List<Integer> allOccurences = new ArrayList<Integer>();
    while(fullPdfText.indexOf(substring,pointIndex) >= 0){
       allOccurences.add(fullPdfText.indexOf(substring, pointIndex));
       pointIndex = fullPdfText.indexOf(substring, pointIndex) + substring.length();
    }
    return allOccurences;
}
0

Here is the advanced version for counting how many times the token occurred in a user entered string:

public class StringIndexOf {

    public static void main(String[] args) {

        Scanner scanner = new Scanner(System.in);

        System.out.println("Enter a sentence please: \n");
        String string = scanner.nextLine();

        int atIndex = 0;
        int count = 0;

        while (atIndex != -1)
        {
            atIndex = string.indexOf("hello", atIndex);

            if(atIndex != -1)
            {
                count++;
                atIndex += 5;
            }
        }

        System.out.println(count);
    }

}
0
public static int getCountSubString(String str , String sub){
int n = 0, m = 0, counter = 0, counterSub = 0;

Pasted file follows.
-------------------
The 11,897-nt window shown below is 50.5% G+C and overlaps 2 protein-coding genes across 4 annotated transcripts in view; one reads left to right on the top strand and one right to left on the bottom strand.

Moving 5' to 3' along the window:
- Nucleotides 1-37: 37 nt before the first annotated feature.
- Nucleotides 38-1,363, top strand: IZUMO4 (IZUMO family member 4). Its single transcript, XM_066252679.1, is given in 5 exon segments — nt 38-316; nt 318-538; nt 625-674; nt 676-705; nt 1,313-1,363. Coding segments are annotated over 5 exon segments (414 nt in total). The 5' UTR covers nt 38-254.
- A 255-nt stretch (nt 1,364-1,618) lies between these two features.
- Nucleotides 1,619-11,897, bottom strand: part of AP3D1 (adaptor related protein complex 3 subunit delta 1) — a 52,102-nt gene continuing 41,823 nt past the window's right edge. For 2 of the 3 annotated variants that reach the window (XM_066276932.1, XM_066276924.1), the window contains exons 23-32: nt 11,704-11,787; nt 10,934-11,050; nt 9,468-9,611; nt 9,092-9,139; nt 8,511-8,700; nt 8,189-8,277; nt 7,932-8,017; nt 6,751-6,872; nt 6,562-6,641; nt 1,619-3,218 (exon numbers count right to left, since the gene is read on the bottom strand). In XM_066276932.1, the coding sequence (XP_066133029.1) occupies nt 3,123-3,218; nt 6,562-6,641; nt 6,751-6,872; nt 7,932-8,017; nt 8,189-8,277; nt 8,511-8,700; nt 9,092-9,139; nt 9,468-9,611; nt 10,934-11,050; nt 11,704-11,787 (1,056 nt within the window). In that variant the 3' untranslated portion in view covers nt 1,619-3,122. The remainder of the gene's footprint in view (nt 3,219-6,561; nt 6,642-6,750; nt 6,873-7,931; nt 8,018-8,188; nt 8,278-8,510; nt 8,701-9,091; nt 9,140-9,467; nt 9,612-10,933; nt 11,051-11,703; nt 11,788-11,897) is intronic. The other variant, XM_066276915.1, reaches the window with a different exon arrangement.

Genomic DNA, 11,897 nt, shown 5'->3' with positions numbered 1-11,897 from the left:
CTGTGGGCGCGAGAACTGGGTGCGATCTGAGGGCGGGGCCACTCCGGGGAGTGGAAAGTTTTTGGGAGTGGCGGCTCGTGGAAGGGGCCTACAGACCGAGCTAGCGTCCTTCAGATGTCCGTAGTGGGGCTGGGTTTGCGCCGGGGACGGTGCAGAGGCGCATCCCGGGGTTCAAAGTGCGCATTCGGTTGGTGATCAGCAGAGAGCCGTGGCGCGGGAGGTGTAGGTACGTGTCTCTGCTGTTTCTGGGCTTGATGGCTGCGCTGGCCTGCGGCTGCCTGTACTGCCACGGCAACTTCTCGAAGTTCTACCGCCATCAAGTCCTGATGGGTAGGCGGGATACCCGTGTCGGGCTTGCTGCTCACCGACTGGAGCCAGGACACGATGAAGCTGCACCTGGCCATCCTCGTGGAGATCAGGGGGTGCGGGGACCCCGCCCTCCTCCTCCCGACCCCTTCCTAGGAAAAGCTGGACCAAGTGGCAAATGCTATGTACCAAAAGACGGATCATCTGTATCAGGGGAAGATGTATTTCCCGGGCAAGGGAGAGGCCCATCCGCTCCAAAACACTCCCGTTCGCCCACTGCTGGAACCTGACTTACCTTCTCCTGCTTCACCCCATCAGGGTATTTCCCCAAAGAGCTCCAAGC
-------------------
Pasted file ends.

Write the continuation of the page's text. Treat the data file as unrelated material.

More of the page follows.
while(n < str.length()){
  counter = 0;
  m = 0;
  while(m < sub.length() && str.charAt(n) == sub.charAt(m)){
    counter++;
    m++; n++;
  }
  if (counter == sub.length()){
    counterSub++;
    continue;
  }
  else if(counter > 0){
    continue;
  }
  n++;
}

return  counterSub;

}

  • this question is 8 years old, and without any indication of why this is a better solution than the 22 other solutions posted, it should probably be removed – Jason Wheeler Nov 29 '17 at 23:36
  • simple reading and understanding – Nikolai Nechai May 6 '18 at 7:07
0

This solution prints the total number of occurrence of a given substring throughout the string, also includes the cases where overlapping matches do exist.

class SubstringMatch{
 public static void main(String []args){
    //String str = "aaaaabaabdcaa";
    //String sub = "aa";
    //String str = "caaab";
    //String sub = "aa";
    String str="abababababaabb";
    String sub = "bab";

    int n = str.length();
    int m = sub.length();

    // index=-1 in case of no match, otherwise >=0(first match position)
    int index=str.indexOf(sub), i=index+1, count=(index>=0)?1:0;
    System.out.println(i+" "+index+" "+count);

    // i will traverse up to only (m-n) position
    while(index!=-1 && i<=(n-m)){   
        index=str.substring(i, n).indexOf(sub);
        count=(index>=0)?count+1:count;
        i=i+index+1;  
        System.out.println(i+" "+index);
    }
    System.out.println("count: "+count);
 }

}

protected by Gilbert Le Blanc Jul 3 '13 at 14:08